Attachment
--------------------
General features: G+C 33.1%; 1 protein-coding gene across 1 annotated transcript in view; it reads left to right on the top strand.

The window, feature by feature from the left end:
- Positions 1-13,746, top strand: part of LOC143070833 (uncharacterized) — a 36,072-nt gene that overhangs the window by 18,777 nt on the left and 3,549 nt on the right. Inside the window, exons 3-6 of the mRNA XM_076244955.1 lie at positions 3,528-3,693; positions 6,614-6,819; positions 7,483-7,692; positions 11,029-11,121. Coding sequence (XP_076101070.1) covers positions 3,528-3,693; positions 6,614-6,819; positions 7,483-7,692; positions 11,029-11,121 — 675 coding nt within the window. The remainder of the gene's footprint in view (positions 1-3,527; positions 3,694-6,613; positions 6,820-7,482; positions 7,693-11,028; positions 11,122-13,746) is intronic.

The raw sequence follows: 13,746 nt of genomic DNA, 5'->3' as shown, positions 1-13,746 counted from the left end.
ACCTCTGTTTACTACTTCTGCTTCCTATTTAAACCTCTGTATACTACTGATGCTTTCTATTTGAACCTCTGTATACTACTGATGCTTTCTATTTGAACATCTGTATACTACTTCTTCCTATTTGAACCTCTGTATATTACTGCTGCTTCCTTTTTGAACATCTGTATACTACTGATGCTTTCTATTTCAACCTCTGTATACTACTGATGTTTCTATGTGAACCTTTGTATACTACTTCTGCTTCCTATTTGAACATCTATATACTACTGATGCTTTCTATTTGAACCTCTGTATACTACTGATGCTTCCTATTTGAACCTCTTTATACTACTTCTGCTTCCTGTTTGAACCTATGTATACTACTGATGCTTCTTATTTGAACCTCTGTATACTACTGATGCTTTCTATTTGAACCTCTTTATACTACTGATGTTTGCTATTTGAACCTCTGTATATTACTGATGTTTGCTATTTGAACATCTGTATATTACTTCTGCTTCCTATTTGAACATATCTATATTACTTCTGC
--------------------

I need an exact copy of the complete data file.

General features: G+C 33.1%; 1 protein-coding gene across 1 annotated transcript in view; it reads left to right on the top strand.

The window, feature by feature from the left end:
- Positions 1-13,746, top strand: part of LOC143070833 (uncharacterized) — a 36,072-nt gene that overhangs the window by 18,777 nt on the left and 3,549 nt on the right. Inside the window, exons 3-6 of the mRNA XM_076244955.1 lie at positions 3,528-3,693; positions 6,614-6,819; positions 7,483-7,692; positions 11,029-11,121. Coding sequence (XP_076101070.1) covers positions 3,528-3,693; positions 6,614-6,819; positions 7,483-7,692; positions 11,029-11,121 — 675 coding nt within the window. The remainder of the gene's footprint in view (positions 1-3,527; positions 3,694-6,613; positions 6,820-7,482; positions 7,693-11,028; positions 11,122-13,746) is intronic.

The raw sequence follows: 13,746 nt of genomic DNA, 5'->3' as shown, positions 1-13,746 counted from the left end.
ACCTCTGTTTACTACTTCTGCTTCCTATTTAAACCTCTGTATACTACTGATGCTTTCTATTTGAACCTCTGTATACTACTGATGCTTTCTATTTGAACATCTGTATACTACTTCTTCCTATTTGAACCTCTGTATATTACTGCTGCTTCCTTTTTGAACATCTGTATACTACTGATGCTTTCTATTTCAACCTCTGTATACTACTGATGTTTCTATGTGAACCTTTGTATACTACTTCTGCTTCCTATTTGAACATCTATATACTACTGATGCTTTCTATTTGAACCTCTGTATACTACTGATGCTTCCTATTTGAACCTCTTTATACTACTTCTGCTTCCTGTTTGAACCTATGTATACTACTGATGCTTCTTATTTGAACCTCTGTATACTACTGATGCTTTCTATTTGAACCTCTTTATACTACTGATGTTTGCTATTTGAACCTCTGTATATTACTGATGTTTGCTATTTGAACATCTGTATATTACTTCTGCTTCCTATTTGAACATATCTATATTACTTCTGC